Ibrahim Zazai, an Afghan, said on Twitter that some Iranians “do not see Afghans as humans” despite the countries’ common language, customs, and history.
Series Of Controversies
The incident is the latest to have angered the Afghan community in Iran.
In May, an Iranian store owner received a suspended jail sentence after he displayed a sign barring Afghans from his shop.
An Iranian television series, Forbidden, prompted accusations of racism on social media in March, saying it fed stereotypes of Afghan migrants as poor, uneducated, and inferior. In one episode, the heroine is forced to marry an Afghan migrant — depicted as submissive and with a shaved head broken up by large bald patches — as punishment for her disobedience.
In 2016, another Iranian show, titled Outbreak, angered critics who said it promoted hatred against Afghan refugees. The program’s storyline included an Afghan man carrying a biologically engineered virus who is sent to Iran by the United States, Tehran’s archenemy.
More recently, a viral video appearing to show an Iranian police officer slapping, insulting, and humiliating a group of Afghan migrants was met with a strong reaction in Kabul in December.
In 2012, Afghans living in the Iranian city of Isfahan were banned from a mountainous park during Nowruz festivities, with city officials saying Afghans were banned from Sofeh Park in order “to ensure citizens’ welfare.” The decision was quickly condemned online by some Iranians.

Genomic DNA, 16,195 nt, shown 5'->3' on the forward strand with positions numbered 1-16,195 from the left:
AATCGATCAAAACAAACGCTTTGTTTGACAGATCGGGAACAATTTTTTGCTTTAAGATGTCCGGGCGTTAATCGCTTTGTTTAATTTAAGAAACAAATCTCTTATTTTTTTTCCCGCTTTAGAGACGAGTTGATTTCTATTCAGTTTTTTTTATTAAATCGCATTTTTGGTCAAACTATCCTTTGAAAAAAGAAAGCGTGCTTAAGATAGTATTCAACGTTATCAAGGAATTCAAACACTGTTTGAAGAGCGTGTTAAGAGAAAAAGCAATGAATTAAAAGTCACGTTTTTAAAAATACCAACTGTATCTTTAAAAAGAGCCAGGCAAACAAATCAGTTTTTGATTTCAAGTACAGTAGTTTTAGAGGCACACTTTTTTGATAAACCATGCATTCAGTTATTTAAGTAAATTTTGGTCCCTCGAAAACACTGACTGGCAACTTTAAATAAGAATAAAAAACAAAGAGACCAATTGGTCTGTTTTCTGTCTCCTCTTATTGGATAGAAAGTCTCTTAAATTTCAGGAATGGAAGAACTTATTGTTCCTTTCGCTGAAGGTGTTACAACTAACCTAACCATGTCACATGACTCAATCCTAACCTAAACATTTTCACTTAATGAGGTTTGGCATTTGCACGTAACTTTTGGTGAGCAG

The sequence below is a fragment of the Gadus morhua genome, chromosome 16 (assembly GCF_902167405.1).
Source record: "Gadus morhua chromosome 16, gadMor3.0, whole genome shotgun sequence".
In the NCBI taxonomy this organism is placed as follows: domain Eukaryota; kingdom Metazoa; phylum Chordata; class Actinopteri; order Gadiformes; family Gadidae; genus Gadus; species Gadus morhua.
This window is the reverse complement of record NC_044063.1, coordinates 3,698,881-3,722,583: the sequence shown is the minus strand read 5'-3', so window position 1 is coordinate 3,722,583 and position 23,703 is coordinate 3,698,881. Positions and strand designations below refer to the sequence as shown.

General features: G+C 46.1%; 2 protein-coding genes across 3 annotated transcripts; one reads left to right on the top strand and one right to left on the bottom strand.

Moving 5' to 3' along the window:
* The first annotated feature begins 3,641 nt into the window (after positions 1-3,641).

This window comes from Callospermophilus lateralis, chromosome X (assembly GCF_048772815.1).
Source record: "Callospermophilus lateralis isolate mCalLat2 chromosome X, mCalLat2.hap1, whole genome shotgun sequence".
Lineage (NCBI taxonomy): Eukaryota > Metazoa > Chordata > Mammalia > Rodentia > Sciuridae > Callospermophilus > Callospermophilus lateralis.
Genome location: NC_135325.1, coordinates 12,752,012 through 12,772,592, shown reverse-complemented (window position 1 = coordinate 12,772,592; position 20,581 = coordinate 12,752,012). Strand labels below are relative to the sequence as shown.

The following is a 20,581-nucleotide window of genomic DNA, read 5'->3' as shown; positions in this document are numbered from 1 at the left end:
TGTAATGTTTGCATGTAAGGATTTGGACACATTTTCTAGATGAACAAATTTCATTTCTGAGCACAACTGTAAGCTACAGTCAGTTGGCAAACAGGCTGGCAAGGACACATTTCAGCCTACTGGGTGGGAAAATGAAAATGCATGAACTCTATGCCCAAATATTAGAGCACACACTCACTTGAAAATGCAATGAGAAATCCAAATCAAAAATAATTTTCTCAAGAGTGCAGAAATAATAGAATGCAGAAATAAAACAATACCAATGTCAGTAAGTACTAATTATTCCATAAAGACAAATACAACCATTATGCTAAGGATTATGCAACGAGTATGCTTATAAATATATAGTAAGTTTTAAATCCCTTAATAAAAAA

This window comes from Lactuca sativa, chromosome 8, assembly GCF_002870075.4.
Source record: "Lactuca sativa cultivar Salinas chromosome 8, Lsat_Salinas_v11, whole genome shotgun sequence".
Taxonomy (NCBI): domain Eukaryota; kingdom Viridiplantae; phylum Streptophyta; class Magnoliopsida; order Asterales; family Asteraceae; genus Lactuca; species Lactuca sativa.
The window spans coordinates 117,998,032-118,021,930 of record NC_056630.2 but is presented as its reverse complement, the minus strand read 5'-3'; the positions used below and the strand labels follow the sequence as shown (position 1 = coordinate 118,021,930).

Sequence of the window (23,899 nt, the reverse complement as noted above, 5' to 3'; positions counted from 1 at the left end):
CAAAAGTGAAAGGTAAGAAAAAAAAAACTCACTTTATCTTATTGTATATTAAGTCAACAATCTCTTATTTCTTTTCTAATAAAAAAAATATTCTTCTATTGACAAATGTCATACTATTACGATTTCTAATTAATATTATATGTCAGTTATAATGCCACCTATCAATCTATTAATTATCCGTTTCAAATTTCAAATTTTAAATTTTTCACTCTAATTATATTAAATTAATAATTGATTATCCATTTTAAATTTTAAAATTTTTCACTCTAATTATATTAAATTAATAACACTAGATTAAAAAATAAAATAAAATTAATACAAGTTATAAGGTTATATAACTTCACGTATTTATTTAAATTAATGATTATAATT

History Of Discrimination
Human Rights Watch (HRW) has documented violations against Afghan refugees and migrants in Iran, including physical abuse, detention in unsanitary and inhumane conditions, forced payment for transportation and accommodation in deportation camps, forced labor, and forced separation of families.
The United Nations estimates the number of Afghan citizens in Iran at just under 1 million. Tehran puts the figure of documented and undocumented Afghan refugees and migrants at closer to 3 million.
For decades, Afghans weary of war and poverty have turned to Iran to earn a living despite widespread reports of violence and injustice against immigrants.
Tehran has expelled many Afghans, who are often blamed for insecurity and unemployment in Iran, and periodically threatens those who remain with mass expulsion.
Many Afghans moved to Iran following the decade-long Soviet occupation of Afghanistan and the civil war that followed the Soviet withdrawal. Others sought refuge in Iran after the fundamentalist Taliban took power in Afghanistan.
After the U.S.-led invasion that followed 9/11 in 2001, some Afghans left for Iran in search of jobs, although hundreds of thousands of Afghans returned last year amid a crippling economic crisis in Iran.
Many Afghans take on menial work that is of little interest to Iranians.
In 2015, Iranian Supreme Leader Ayatollah Ali Khamenei issued a decree allowing all Afghan children to be allowed an education. But Afghans are still denied basic services, including access to health care, jobs, and even housing.